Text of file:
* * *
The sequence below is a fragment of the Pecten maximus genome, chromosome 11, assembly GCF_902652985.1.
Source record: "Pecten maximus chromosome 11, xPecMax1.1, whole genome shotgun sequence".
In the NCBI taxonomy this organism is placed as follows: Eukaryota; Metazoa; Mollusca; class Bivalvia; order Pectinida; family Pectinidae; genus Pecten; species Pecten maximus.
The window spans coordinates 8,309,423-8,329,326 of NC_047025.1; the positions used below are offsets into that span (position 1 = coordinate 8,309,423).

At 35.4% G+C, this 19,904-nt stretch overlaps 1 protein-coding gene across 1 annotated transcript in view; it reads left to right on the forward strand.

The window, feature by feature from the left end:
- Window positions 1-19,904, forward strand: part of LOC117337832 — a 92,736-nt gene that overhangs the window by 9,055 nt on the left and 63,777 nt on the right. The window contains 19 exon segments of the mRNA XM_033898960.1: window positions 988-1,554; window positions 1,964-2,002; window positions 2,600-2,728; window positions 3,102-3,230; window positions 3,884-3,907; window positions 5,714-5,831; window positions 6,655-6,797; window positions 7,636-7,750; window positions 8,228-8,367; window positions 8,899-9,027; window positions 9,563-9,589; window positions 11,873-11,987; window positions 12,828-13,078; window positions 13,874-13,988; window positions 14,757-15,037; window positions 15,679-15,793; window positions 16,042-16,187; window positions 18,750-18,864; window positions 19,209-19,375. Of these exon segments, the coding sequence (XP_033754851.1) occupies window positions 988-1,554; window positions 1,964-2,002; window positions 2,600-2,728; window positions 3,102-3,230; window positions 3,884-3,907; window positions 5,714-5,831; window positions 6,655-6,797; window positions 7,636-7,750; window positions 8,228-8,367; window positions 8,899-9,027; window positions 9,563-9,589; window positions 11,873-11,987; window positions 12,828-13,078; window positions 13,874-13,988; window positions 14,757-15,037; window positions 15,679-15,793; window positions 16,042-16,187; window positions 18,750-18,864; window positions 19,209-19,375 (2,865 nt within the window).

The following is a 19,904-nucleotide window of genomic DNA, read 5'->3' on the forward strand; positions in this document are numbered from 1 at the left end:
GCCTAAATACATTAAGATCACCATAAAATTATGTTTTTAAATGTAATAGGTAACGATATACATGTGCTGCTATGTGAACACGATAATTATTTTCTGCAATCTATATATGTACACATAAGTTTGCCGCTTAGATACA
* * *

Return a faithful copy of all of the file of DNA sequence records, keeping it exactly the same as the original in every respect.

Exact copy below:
The sequence below is a fragment of the Pecten maximus genome, chromosome 11, assembly GCF_902652985.1.
Source record: "Pecten maximus chromosome 11, xPecMax1.1, whole genome shotgun sequence".
In the NCBI taxonomy this organism is placed as follows: Eukaryota; Metazoa; Mollusca; class Bivalvia; order Pectinida; family Pectinidae; genus Pecten; species Pecten maximus.
The window spans coordinates 8,309,423-8,329,326 of NC_047025.1; the positions used below are offsets into that span (position 1 = coordinate 8,309,423).

At 35.4% G+C, this 19,904-nt stretch overlaps 1 protein-coding gene across 1 annotated transcript in view; it reads left to right on the forward strand.

The window, feature by feature from the left end:
- Window positions 1-19,904, forward strand: part of LOC117337832 — a 92,736-nt gene that overhangs the window by 9,055 nt on the left and 63,777 nt on the right. The window contains 19 exon segments of the mRNA XM_033898960.1: window positions 988-1,554; window positions 1,964-2,002; window positions 2,600-2,728; window positions 3,102-3,230; window positions 3,884-3,907; window positions 5,714-5,831; window positions 6,655-6,797; window positions 7,636-7,750; window positions 8,228-8,367; window positions 8,899-9,027; window positions 9,563-9,589; window positions 11,873-11,987; window positions 12,828-13,078; window positions 13,874-13,988; window positions 14,757-15,037; window positions 15,679-15,793; window positions 16,042-16,187; window positions 18,750-18,864; window positions 19,209-19,375. Of these exon segments, the coding sequence (XP_033754851.1) occupies window positions 988-1,554; window positions 1,964-2,002; window positions 2,600-2,728; window positions 3,102-3,230; window positions 3,884-3,907; window positions 5,714-5,831; window positions 6,655-6,797; window positions 7,636-7,750; window positions 8,228-8,367; window positions 8,899-9,027; window positions 9,563-9,589; window positions 11,873-11,987; window positions 12,828-13,078; window positions 13,874-13,988; window positions 14,757-15,037; window positions 15,679-15,793; window positions 16,042-16,187; window positions 18,750-18,864; window positions 19,209-19,375 (2,865 nt within the window).

The following is a 19,904-nucleotide window of genomic DNA, read 5'->3' on the forward strand; positions in this document are numbered from 1 at the left end:
GCCTAAATACATTAAGATCACCATAAAATTATGTTTTTAAATGTAATAGGTAACGATATACATGTGCTGCTATGTGAACACGATAATTATTTTCTGCAATCTATATATGTACACATAAGTTTGCCGCTTAGATACA